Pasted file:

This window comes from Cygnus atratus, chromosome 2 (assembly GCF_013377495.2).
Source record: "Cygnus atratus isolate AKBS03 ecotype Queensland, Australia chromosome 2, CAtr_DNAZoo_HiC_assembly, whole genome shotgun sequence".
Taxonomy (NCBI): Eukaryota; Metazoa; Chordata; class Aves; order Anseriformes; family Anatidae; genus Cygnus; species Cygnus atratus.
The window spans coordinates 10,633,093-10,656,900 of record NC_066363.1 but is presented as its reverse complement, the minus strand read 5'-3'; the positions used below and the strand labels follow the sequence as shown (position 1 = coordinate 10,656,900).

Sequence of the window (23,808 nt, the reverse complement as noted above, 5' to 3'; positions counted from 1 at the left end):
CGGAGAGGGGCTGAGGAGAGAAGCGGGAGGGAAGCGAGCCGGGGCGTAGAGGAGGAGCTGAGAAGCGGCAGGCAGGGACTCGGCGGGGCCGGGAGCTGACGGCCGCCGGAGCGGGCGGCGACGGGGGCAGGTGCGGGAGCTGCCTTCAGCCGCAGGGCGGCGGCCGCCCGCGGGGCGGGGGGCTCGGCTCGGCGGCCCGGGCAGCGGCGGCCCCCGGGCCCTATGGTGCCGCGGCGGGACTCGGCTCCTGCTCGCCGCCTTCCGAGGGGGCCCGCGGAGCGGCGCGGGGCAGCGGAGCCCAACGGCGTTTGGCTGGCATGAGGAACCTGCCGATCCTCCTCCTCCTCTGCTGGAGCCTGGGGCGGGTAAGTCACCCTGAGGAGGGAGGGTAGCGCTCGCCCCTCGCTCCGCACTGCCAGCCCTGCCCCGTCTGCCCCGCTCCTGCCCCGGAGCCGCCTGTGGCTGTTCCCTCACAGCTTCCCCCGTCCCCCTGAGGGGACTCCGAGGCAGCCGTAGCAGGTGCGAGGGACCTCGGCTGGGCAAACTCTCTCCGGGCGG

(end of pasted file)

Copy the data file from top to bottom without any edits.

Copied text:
This window comes from Cygnus atratus, chromosome 2 (assembly GCF_013377495.2).
Source record: "Cygnus atratus isolate AKBS03 ecotype Queensland, Australia chromosome 2, CAtr_DNAZoo_HiC_assembly, whole genome shotgun sequence".
Taxonomy (NCBI): Eukaryota; Metazoa; Chordata; class Aves; order Anseriformes; family Anatidae; genus Cygnus; species Cygnus atratus.
The window spans coordinates 10,633,093-10,656,900 of record NC_066363.1 but is presented as its reverse complement, the minus strand read 5'-3'; the positions used below and the strand labels follow the sequence as shown (position 1 = coordinate 10,656,900).

Sequence of the window (23,808 nt, the reverse complement as noted above, 5' to 3'; positions counted from 1 at the left end):
CGGAGAGGGGCTGAGGAGAGAAGCGGGAGGGAAGCGAGCCGGGGCGTAGAGGAGGAGCTGAGAAGCGGCAGGCAGGGACTCGGCGGGGCCGGGAGCTGACGGCCGCCGGAGCGGGCGGCGACGGGGGCAGGTGCGGGAGCTGCCTTCAGCCGCAGGGCGGCGGCCGCCCGCGGGGCGGGGGGCTCGGCTCGGCGGCCCGGGCAGCGGCGGCCCCCGGGCCCTATGGTGCCGCGGCGGGACTCGGCTCCTGCTCGCCGCCTTCCGAGGGGGCCCGCGGAGCGGCGCGGGGCAGCGGAGCCCAACGGCGTTTGGCTGGCATGAGGAACCTGCCGATCCTCCTCCTCCTCTGCTGGAGCCTGGGGCGGGTAAGTCACCCTGAGGAGGGAGGGTAGCGCTCGCCCCTCGCTCCGCACTGCCAGCCCTGCCCCGTCTGCCCCGCTCCTGCCCCGGAGCCGCCTGTGGCTGTTCCCTCACAGCTTCCCCCGTCCCCCTGAGGGGACTCCGAGGCAGCCGTAGCAGGTGCGAGGGACCTCGGCTGGGCAAACTCTCTCCGGGCGG